Just days before Page planned to submit the grant, however, the Vaxeen scientist told him that the company did not want his name on the application. Page took him off the author list, but forgot to remove the company's results from the preliminary data section. "Absolutely, if I had thought of it, I would have put [that data] in the background of the grant, and attributed it to the company," he says. "Rarely a week goes by where I don't think about this."
Over time, Page pieced together what happened next. A reviewer of his grant who had also worked with Vaxeen (and declined to be named in this story) recognized the data, recused himself from the review, then likely contacted the company (the reviewer can't recall if he contacted Vaxeen or not). However the company found out, it then asked Page for a copy of his written permission to use the data. Page said he thought he had received permission from his collaborator, without needing a written agreement. "Absolutely, I was caught," he says. OSU investigated—going through his files, computer hard drive, and all communications with the company—and concluded that Page "had committed scientific misconduct under federal and university guidelines," according to a university statement issued at the time. (An OSU spokesperson declined to comment further on the case.) Page thought about leaving OSU, but his colleagues—who largely supported him and believed he didn't intend to mislead—convinced him to stay. "If it wasn't for them, I would have quit," he says. "I'd be teaching at a college."
One year after Page signed the paperwork on that fateful day, he received tenure. Since that time, he has published 35 papers and accumulated a lifetime total of more than 1,200 citations. He now receives more requests to review papers and grants than he did before the incident occurred. For him, the hardest part is meeting other researchers and asking himself: do they know? "When they hear my name, do they go, 'Oh, I know you already.' Do they have a preconceived notion about me? When I interact with people at study sections or when I interact with people at scientific meetings, do they already know who I am before I know them?"
Gerry Levick first realized the gravity of a decision
he'd made 4 years earlier while being cross-examined in a 1998 trial. As a researcher in human performance and consciousness at Touro College in New York, Levick occasionally testifies as a forensic consultant in court cases—in this one, he spoke about whether he believed a driver was paying attention when a car accident occurred.
While being cross-examined, the lawyer asked him if he had ever been found guilty of scientific misconduct. He said no. Had he ever been censured by a professional organization? No. Had he ever been found guilty of misconduct by a professional organization? No again. Then came the most direct question: Had he ever been convicted of professional misconduct by the National Institutes of Health? "And then it hit me. I said, 'Oh my God.'" The attorney immediately presented official documents showing that, in 1994, Levick had agreed to be penalized for misrepresenting his qualifications and expertise on a grant application. Levick had signed a document, but had never admitted guilt, and he believed that the penalty period had expired in 1997.
The judge cleared the jury from the room, and told Levick he could not continue his testimony. Levick stepped down from the witness stand, embarrassed and perplexed. How had the lawyer found out about something that ended a year ago? "I couldn't figure out what had happened, where this came from. I didn't realize it was in the public domain."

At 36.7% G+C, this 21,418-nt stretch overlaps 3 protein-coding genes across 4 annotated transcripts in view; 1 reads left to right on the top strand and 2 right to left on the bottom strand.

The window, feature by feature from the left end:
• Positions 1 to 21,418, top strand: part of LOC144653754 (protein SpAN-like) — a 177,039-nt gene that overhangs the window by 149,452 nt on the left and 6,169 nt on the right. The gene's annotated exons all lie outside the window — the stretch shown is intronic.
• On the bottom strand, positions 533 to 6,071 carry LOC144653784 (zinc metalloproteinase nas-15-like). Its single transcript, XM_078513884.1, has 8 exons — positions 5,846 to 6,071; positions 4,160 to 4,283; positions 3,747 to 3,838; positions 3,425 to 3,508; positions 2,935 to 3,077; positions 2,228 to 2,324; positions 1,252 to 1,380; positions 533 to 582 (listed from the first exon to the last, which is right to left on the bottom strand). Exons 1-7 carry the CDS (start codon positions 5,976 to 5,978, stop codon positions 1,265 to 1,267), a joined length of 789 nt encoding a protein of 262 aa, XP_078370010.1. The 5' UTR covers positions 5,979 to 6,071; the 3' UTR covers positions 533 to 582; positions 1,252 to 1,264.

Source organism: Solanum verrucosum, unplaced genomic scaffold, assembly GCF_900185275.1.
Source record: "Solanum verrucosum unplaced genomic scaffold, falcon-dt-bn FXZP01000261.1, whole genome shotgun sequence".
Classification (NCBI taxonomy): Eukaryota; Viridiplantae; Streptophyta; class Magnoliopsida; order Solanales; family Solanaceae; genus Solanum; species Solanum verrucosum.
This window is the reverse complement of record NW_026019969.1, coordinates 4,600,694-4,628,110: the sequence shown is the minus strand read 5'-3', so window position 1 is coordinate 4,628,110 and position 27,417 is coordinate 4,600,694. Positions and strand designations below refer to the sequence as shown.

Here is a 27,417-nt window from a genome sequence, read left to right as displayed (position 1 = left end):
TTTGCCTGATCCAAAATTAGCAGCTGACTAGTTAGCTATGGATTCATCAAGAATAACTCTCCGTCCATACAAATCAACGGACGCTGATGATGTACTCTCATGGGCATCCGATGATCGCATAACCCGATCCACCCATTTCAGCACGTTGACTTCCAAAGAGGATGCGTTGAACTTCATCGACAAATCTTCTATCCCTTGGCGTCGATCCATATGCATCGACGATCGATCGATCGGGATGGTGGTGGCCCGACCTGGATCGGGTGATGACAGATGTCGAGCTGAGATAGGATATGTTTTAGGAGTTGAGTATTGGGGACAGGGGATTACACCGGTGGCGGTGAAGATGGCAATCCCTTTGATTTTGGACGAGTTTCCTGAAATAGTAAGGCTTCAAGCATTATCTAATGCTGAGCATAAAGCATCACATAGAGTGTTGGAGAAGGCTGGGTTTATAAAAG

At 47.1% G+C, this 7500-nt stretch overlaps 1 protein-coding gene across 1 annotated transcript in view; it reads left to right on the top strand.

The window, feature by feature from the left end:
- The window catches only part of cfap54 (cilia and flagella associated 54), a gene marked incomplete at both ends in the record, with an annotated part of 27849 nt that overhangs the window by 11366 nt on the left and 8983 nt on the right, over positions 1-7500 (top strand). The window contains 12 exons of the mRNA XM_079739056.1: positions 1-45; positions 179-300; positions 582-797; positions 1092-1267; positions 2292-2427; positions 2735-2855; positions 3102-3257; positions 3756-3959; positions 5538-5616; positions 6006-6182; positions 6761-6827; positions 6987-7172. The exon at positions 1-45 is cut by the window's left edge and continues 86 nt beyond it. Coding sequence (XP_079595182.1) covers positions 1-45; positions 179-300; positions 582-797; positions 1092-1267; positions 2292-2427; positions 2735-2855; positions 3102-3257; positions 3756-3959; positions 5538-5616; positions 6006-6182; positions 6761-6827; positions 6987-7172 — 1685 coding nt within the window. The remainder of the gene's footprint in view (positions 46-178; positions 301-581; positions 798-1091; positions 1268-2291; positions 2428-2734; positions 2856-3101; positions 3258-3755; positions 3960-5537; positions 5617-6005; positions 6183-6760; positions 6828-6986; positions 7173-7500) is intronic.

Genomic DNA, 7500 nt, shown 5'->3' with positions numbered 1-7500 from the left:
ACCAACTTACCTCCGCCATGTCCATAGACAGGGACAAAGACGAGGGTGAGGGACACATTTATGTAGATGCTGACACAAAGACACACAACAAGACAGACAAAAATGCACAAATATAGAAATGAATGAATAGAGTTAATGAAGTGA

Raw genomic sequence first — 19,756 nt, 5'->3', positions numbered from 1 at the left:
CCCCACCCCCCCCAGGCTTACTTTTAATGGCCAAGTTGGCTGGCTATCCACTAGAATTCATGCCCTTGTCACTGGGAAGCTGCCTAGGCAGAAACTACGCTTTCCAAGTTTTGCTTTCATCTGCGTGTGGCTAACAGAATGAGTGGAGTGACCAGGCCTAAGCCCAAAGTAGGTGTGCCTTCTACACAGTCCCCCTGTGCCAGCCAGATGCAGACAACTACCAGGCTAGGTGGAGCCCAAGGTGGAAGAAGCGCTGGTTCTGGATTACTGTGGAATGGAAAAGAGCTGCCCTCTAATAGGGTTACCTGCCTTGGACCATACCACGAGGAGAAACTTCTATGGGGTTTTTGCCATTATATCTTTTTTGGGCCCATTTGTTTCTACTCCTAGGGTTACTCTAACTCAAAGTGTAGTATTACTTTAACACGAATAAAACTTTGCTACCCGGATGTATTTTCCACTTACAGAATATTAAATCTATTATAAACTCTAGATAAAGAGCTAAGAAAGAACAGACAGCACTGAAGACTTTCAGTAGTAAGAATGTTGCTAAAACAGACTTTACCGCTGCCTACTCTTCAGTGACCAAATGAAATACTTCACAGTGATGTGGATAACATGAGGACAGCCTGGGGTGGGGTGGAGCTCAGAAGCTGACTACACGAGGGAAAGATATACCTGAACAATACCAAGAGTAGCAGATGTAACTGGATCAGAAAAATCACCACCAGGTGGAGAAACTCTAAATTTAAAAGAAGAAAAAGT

The charges stemmed from the wording Levick used on an NIH training grant application he submitted in 1988, when he was 39. He no longer has the original application, and sometimes struggles to remember exactly what he wrote. First, the agency alleges he claimed he had an MD degree from the University of Manchester—Levick admits that he wrote that on his application, but his real degree was an MBChB, a Bachelor of Medicine and Bachelor of Surgery that, in the United Kingdom, represents a combined undergraduate and graduate degree that serves as the initial step students take who want to become doctors. (Levick eventually obtained an MD from a university in Sri Lanka.) He says he wanted to simplify the process since this type of degree doesn't exist in the United States. Second, Levick said he was based at Harvard Medical School (HMS), when his real affiliation was, according to Levick, "the Child Study Unit" at Children's Hospital Boston, a teaching hospital of HMS. His funding, he says, came from the Research Foundation of Harvard University. When describing his role at Harvard, "I think I said that I was, uh, associated. I think the word was associated, or a fellow. I actually don't remember." (A Harvard Medical School spokesperson confessed that there are many groups associated with Harvard, but he had never heard of the Research Foundation.) The final charge is that he falsely claimed to have 13 patents—Levick says he wrote 13 patents "and technologies," representing new tools modeled on older inventions.
"They were looking to see if the t's were crossed, the i's were dotted. And admittedly sometimes they weren't," he says. "Maybe I wasn't careful enough, maybe I was. But the sum and substance of this stuff has no merit."
"They" in his story represents investigators at the New York Chiropractic College (NYCC), where Levick was affiliated between 1986 and 1990, then based in Long Island. As a member of the board of trustees, Levick says he was privy to heated discussions about the college's decision to move its central campus upstate (a move that ultimately took place), and he suspects that board members decided to investigate him as a way to muscle him out. The college found some discrepancies on the grant application (which was never funded) and passed its conclusions on to the ORI. Given how long ago the events took place, an NYCC spokesperson could only confirm the dates of Levick's appointment, and had no details about the investigation.